BACKGROUND: High maternal dietary glycemic index (GI) and glycemic load (GL) may be associated with adverse offspring birth and postnatal adiposity outcomes through metabolic programming, but the evidence thus far, mainly from studies conducted in high-risk pregnant populations, has been inconclusive. No study has examined the influence of maternal insulin demand [measured by food insulinemic index (II) and insulinemic load (IL)] on offspring outcomes. OBJECTIVES: We investigated associations between maternal GI, GL, II, and IL and offspring birth outcomes and postnatal adiposity in a general pregnant population. METHODS: The study was based on data from 842 mother-child pairs from the Lifeways prospective cohort study in Ireland. Through the use of standard methodology, maternal GI, GL, II, and IL were derived from dietary information obtained via a validated food-frequency questionnaire in early pregnancy (12-16 wk). Birth outcomes were abstracted from hospital records. At 5-y follow-up, children's body mass index (BMI) and waist circumference were measured. Associations were assessed through the use of multivariable-adjusted regression analysis. RESULTS: Mothers had a mean ± SD age of 30.3 ± 5.7 y and a mean BMI (kg/m2) of 23.9 ± 4.2. The mean ± SD for dietary glycemic and insulinemic indexes were: GI = 58.9 ± 4.4; GL = 152 ± 49; II = 57.4 ± 14.5; IL = 673 ± 267. After adjustment for confounders, no consistent associations were observed between maternal GI, GL, II, and IL and birth outcomes including birth weight, macrosomia, gestational age, and postterm births. Similarly, no association was observed with BMI and waist circumference z scores and childhood obesity (general and central) at 5-y follow-up. There was no evidence of a nonlinear relation between the studied indexes and outcomes. CONCLUSIONS: We observed no clear relation between maternal GI, GL, II, and IL and offspring birth outcomes and childhood obesity in a general pregnant population.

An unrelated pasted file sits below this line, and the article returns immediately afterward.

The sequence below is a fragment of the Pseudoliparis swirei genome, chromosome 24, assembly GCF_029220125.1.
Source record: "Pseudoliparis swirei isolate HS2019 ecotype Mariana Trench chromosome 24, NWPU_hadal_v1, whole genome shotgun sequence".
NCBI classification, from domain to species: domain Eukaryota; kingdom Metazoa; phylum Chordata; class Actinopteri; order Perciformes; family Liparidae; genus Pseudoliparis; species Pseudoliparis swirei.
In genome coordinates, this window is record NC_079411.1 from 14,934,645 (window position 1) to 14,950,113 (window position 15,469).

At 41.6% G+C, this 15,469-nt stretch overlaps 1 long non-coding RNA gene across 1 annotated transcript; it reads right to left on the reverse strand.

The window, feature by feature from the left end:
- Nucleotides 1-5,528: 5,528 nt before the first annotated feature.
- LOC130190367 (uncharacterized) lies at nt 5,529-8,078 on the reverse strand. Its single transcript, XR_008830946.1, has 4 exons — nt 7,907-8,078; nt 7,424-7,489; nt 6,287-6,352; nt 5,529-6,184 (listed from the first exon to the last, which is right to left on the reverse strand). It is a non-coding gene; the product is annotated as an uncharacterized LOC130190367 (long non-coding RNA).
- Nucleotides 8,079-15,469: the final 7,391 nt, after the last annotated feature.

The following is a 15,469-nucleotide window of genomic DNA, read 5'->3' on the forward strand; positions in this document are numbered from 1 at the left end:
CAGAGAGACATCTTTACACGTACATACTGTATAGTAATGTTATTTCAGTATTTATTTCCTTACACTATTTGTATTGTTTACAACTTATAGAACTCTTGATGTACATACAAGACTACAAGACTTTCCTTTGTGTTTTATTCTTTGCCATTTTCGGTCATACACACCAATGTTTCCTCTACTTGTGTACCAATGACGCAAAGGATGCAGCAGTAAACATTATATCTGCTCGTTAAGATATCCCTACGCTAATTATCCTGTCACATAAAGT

4.
Nutrients ; 11(4)2019 Apr 25.
Artigo em Inglês | MEDLINE | ID: mdl-31027168

RESUMO